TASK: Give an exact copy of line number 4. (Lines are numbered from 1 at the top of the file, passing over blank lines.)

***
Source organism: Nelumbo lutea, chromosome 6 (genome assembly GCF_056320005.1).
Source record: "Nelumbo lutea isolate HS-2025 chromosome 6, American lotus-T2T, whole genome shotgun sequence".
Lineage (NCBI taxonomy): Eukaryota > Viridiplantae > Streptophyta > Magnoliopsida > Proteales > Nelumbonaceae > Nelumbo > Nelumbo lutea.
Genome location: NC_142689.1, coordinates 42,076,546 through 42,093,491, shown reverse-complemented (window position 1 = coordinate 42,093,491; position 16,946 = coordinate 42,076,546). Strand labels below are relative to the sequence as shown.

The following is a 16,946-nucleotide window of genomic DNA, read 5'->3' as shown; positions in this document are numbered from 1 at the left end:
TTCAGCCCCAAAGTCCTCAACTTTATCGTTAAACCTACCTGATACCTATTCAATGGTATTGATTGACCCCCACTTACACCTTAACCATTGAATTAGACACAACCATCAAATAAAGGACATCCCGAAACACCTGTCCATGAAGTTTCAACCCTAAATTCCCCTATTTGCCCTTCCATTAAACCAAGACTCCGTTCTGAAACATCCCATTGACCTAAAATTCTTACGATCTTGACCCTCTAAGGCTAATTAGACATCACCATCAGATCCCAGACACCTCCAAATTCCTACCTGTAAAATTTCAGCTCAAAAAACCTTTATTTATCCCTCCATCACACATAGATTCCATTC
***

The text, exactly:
Genome location: NC_142689.1, coordinates 42,076,546 through 42,093,491, shown reverse-complemented (window position 1 = coordinate 42,093,491; position 16,946 = coordinate 42,076,546). Strand labels below are relative to the sequence as shown.